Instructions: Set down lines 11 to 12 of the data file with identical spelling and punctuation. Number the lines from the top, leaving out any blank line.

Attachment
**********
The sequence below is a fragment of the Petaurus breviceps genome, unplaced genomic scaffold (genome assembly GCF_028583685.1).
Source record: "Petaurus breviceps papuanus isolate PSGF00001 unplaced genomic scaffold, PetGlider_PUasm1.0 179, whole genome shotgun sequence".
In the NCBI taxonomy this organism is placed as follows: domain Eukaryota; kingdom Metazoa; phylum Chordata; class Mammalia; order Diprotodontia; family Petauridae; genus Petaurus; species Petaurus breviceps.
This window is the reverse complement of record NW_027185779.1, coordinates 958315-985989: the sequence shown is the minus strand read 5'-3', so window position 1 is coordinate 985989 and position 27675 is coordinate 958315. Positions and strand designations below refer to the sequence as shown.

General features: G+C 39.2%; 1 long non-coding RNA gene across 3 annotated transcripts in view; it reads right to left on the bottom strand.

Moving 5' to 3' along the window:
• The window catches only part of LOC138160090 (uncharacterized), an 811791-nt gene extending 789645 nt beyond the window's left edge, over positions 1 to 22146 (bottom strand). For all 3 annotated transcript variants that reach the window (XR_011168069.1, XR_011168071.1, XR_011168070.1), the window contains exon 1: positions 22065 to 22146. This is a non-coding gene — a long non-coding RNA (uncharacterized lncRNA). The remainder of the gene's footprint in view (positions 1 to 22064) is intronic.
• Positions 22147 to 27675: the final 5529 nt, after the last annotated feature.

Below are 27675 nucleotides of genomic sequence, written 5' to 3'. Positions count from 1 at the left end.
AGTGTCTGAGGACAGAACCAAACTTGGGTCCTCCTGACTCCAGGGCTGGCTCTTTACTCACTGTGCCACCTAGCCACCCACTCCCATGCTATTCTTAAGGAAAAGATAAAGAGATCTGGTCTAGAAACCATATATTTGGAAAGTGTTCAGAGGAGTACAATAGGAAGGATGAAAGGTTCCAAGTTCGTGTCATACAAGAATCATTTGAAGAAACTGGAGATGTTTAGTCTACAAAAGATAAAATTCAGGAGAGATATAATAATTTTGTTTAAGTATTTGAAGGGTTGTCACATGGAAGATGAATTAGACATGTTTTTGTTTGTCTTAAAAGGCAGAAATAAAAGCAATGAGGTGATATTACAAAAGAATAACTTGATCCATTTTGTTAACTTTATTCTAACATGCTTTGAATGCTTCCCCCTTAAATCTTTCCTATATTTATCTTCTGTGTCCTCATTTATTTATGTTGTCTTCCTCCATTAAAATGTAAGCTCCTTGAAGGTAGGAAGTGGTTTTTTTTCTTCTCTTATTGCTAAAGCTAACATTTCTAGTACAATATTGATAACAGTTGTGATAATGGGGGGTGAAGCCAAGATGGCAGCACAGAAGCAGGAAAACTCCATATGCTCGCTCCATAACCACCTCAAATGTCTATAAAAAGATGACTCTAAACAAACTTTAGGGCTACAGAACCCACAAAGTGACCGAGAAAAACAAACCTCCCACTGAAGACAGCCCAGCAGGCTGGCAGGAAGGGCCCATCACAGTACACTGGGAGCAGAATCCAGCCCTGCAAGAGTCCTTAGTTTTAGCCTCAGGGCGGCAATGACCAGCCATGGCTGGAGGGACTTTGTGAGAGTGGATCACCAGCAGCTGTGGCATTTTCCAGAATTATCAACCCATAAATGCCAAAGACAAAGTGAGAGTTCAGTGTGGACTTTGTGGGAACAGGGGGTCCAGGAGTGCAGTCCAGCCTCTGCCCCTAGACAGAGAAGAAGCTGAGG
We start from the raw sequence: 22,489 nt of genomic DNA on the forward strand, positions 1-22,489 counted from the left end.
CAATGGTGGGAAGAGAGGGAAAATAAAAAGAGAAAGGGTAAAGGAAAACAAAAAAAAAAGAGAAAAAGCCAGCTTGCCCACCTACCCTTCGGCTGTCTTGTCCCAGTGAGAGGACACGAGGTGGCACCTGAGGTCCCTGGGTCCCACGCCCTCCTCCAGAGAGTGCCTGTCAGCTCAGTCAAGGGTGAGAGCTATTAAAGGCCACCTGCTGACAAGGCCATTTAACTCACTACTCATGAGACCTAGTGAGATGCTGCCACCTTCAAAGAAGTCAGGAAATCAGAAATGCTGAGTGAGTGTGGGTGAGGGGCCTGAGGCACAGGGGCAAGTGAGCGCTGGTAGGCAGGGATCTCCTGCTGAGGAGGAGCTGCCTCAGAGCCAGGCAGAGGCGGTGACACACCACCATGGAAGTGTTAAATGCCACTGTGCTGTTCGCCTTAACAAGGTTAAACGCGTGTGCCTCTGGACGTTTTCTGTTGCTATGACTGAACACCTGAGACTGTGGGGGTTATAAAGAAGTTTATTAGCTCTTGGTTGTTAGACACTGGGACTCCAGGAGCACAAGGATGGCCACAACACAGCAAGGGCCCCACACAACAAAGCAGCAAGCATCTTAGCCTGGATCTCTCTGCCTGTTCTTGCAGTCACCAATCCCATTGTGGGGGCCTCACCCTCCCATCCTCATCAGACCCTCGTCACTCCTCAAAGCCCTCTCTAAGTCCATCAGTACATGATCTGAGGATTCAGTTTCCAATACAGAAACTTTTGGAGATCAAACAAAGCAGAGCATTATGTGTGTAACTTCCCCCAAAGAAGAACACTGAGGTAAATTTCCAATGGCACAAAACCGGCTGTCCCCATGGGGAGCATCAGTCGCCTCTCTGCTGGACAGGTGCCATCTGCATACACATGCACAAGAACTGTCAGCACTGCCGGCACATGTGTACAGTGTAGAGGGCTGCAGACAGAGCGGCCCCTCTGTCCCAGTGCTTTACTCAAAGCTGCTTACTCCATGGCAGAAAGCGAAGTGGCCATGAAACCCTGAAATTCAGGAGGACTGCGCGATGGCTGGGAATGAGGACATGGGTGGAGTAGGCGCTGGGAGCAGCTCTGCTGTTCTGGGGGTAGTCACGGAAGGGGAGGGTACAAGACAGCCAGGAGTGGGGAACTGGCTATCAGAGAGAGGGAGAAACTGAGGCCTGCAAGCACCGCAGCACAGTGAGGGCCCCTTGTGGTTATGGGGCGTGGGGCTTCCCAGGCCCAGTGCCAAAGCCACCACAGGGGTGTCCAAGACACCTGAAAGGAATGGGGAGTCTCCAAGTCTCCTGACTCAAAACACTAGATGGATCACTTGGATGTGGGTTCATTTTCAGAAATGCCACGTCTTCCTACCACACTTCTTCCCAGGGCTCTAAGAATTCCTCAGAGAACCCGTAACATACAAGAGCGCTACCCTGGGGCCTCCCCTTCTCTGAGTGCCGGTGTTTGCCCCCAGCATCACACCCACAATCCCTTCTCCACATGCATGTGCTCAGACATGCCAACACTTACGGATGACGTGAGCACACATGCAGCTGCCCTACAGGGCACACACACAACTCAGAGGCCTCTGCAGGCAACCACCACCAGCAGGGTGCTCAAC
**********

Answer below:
We start from the raw sequence: 22,489 nt of genomic DNA on the forward strand, positions 1-22,489 counted from the left end.
CAATGGTGGGAAGAGAGGGAAAATAAAAAGAGAAAGGGTAAAGGAAAACAAAAAAAAAAGAGAAAAAGCCAGCTTGCCCACCTACCCTTCGGCTGTCTTGTCCCAGTGAGAGGACACGAGGTGGCACCTGAGGTCCCTGGGTCCCACGCCCTCCTCCAGAGAGTGCCTGTCAGCTCAGTCAAGGGTGAGAGCTATTAAAGGCCACCTGCTGACAAGGCCATTTAACTCACTACTCATGAGACCTAGTGAGATGCTGCCACCTTCAAAGAAGTCAGGAAATCAGAAATGCTGAGTGAGTGTGGGTGAGGGGCCTGAGGCACAGGGGCAAGTGAGCGCTGGTAGGCAGGGATCTCCTGCTGAGGAGGAGCTGCCTCAGAGCCAGGCAGAGGCGGTGACACACCACCATGGAAGTGTTAAATGCCACTGTGCTGTTCGCCTTAACAAGGTTAAACGCGTGTGCCTCTGGACGTTTTCTGTTGCTATGACTGAACACCTGAGACTGTGGGGGTTATAAAGAAGTTTATTAGCTCTTGGTTGTTAGACACTGGGACTCCAGGAGCACAAGGATGGCCACAACACAGCAAGGGCCCCACACAACAAAGCAGCAAGCATCTTAGCCTGGATCTCTCTGCCTGTTCTTGCAGTCACCAATCCCATTGTGGGGGCCTCACCCTCCCATCCTCATCAGACCCTCGTCACTCCTCAAAGCCCTCTCTAAGTCCATCAGTACATGATCTGAGGATTCAGTTTCCAATACAGAAACTTTTGGAGATCAAACAAAGCAGAGCATTATGTGTGTAACTTCCCCCAAAGAAGAACACTGAGGTAAATTTCCAATGGCACAAAACCGGCTGTCCCCATGGGGAGCATCAGTCGCCTCTCTGCTGGACAGGTGCCATCTGCATACACATGCACAAGAACTGTCAGCACTGCCGGCACATGTGTACAGTGTAGAGGGCTGCAGACAGAGCGGCCCCTCTGTCCCAGTGCTTTACTCAAAGCTGCTTACTCCATGGCAGAAAGCGAAGTGGCCATGAAACCCTGAAATTCAGGAGGACTGCGCGATGGCTGGGAATGAGGACATGGGTGGAGTAGGCGCTGGGAGCAGCTCTGCTGTTCTGGGGGTAGTCACGGAAGGGGAGGGTACAAGACAGCCAGGAGTGGGGAACTGGCTATCAGAGAGAGGGAGAAACTGAGGCCTGCAAGCACCGCAGCACAGTGAGGGCCCCTTGTGGTTATGGGGCGTGGGGCTTCCCAGGCCCAGTGCCAAAGCCACCACAGGGGTGTCCAAGACACCTGAAAGGAATGGGGAGTCTCCAAGTCTCCTGACTCAAAACACTAGATGGATCACTTGGATGTGGGTTCATTTTCAGAAATGCCACGTCTTCCTACCACACTTCTTCCCAGGGCTCTAAGAATTCCTCAGAGAACCCGTAACATACAAGAGCGCTACCCTGGGGCCTCCCCTTCTCTGAGTGCCGGTGTTTGCCCCCAGCATCACACCCACAATCCCTTCTCCACATGCATGTGCTCAGACATGCCAACACTTACGGATGACGTGAGCACACATGCAGCTGCCCTACAGGGCACACACACAACTCAGAGGCCTCTGCAGGCAACCACCACCAGCAGGGTGCTCAAC